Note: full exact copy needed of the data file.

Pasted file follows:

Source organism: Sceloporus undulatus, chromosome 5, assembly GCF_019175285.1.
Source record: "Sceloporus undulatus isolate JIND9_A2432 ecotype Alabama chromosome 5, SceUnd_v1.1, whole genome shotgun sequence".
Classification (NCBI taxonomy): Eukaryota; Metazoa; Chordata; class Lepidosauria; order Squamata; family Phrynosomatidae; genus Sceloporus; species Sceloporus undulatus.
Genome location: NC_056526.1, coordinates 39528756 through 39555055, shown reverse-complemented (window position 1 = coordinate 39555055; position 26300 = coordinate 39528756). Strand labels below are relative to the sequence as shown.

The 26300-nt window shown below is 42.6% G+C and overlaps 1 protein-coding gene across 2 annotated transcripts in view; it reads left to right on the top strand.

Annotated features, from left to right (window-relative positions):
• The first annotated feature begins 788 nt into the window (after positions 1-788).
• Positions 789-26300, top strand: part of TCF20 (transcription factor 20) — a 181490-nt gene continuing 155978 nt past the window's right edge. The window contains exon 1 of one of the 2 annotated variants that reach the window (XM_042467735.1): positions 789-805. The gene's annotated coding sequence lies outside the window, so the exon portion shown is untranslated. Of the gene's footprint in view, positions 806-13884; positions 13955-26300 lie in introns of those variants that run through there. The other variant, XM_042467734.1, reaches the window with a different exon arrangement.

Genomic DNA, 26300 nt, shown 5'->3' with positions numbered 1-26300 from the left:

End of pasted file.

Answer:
Source organism: Sceloporus undulatus, chromosome 5, assembly GCF_019175285.1.
Source record: "Sceloporus undulatus isolate JIND9_A2432 ecotype Alabama chromosome 5, SceUnd_v1.1, whole genome shotgun sequence".
Classification (NCBI taxonomy): Eukaryota; Metazoa; Chordata; class Lepidosauria; order Squamata; family Phrynosomatidae; genus Sceloporus; species Sceloporus undulatus.
Genome location: NC_056526.1, coordinates 39528756 through 39555055, shown reverse-complemented (window position 1 = coordinate 39555055; position 26300 = coordinate 39528756). Strand labels below are relative to the sequence as shown.

The 26300-nt window shown below is 42.6% G+C and overlaps 1 protein-coding gene across 2 annotated transcripts in view; it reads left to right on the top strand.

Annotated features, from left to right (window-relative positions):
• The first annotated feature begins 788 nt into the window (after positions 1-788).
• Positions 789-26300, top strand: part of TCF20 (transcription factor 20) — a 181490-nt gene continuing 155978 nt past the window's right edge. The window contains exon 1 of one of the 2 annotated variants that reach the window (XM_042467735.1): positions 789-805. The gene's annotated coding sequence lies outside the window, so the exon portion shown is untranslated. Of the gene's footprint in view, positions 806-13884; positions 13955-26300 lie in introns of those variants that run through there. The other variant, XM_042467734.1, reaches the window with a different exon arrangement.

Genomic DNA, 26300 nt, shown 5'->3' with positions numbered 1-26300 from the left: